When laying out a document, the browser's rendering engine represents each element as a rectangular box according to the standard CSS basic box model. CSS determines the size, position, and properties (color, background, border size, etc.) of these boxes.
Every box is composed of four parts (or areas), defined by their respective edges: the content edge, padding edge, border edge, and margin edge.
The content area, bounded by the content edge, contains the "real" content of the element, such as text, an image, or a video player. Its dimensions are the content width (or content-box width) and the content height (or content-box height). It often has a background color or background image.
The padding area, bounded by the padding edge, extends the content area to include the element's padding. Its dimensions are the padding-box width and the padding-box height. When the content area has a background, it extends into the padding.
The thickness of the borders are determined by the
border-width and shorthand
border properties. If the
box-sizing property is set to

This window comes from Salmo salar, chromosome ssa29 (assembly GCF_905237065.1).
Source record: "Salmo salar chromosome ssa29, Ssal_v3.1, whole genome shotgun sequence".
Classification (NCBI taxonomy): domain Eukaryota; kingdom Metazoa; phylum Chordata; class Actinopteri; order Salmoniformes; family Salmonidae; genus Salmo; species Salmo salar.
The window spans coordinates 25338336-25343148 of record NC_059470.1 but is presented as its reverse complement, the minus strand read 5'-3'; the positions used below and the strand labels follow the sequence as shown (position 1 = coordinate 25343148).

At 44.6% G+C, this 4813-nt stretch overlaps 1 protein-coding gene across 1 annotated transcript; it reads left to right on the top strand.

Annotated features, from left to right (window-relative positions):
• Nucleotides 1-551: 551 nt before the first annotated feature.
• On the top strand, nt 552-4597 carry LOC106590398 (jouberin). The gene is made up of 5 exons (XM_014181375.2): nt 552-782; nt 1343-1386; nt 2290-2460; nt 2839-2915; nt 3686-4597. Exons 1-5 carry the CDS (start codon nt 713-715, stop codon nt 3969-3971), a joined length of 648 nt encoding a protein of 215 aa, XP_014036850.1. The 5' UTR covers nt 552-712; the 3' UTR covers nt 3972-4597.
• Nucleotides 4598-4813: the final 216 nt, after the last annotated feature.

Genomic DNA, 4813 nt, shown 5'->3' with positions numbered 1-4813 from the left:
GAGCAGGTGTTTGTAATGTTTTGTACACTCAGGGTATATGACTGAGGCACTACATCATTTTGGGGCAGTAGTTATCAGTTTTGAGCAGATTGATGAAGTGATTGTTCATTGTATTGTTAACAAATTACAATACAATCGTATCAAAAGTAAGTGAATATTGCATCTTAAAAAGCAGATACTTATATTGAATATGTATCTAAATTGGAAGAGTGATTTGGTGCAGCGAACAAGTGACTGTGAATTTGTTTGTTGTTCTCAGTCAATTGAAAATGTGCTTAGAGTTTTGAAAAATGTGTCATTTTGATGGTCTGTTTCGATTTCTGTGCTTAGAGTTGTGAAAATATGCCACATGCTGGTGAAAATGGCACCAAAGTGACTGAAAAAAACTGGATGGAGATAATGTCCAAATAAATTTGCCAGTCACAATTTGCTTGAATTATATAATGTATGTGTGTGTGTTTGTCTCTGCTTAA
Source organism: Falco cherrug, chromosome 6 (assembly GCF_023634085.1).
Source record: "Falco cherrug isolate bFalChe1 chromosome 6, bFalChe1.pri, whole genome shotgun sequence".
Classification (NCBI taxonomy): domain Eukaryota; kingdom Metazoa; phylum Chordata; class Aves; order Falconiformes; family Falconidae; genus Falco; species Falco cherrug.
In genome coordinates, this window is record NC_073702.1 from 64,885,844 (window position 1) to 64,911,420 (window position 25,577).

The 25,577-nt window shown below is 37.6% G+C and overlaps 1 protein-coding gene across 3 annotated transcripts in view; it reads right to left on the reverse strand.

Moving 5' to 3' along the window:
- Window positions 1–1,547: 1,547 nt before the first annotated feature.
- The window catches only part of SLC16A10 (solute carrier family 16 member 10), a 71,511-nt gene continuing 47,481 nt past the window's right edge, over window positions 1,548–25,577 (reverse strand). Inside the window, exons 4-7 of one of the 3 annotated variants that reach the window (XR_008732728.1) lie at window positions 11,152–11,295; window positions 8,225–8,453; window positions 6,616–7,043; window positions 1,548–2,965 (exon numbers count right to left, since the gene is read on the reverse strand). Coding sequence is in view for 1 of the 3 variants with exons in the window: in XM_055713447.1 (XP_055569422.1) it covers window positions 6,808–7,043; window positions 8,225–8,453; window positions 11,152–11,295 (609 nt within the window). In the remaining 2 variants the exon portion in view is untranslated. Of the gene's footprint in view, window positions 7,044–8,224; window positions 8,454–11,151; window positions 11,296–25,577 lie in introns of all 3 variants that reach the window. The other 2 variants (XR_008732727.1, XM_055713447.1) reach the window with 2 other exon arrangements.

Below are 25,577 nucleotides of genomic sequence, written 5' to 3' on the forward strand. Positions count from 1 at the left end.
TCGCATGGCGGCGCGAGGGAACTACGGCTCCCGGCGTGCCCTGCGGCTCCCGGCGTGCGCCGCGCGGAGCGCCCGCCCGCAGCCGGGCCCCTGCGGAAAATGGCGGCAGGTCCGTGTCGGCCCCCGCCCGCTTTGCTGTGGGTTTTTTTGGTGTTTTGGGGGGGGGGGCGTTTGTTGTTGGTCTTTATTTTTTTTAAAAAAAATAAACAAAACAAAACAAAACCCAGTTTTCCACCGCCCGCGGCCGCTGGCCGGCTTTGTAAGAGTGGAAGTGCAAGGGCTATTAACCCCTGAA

border-box, the border area's size can be explicitly defined with the
The margin area, bounded by the margin edge, extends the border area to include an empty area used to separate the element from its neighbors. Its dimensions are the margin-box width and the margin-box height.
The size of the margin area is determined by the
margin-left, and shorthand
margin properties. When margin collapsing occurs, the margin area is not clearly defined since margins are shared between boxes.
Finally, note that for non-replaced inline elements, the amount of space taken up (the contribution to the height of the line) is determined by the
line-height property, even though the borders and padding are still displayed around the content.
|CSS Basic Box Model||Working Draft|
|CSS Level 2 (Revision 1)||Recommendation||Though more precisely worded, there is no practical change.|
|CSS Level 1||Recommendation||Initial definition.|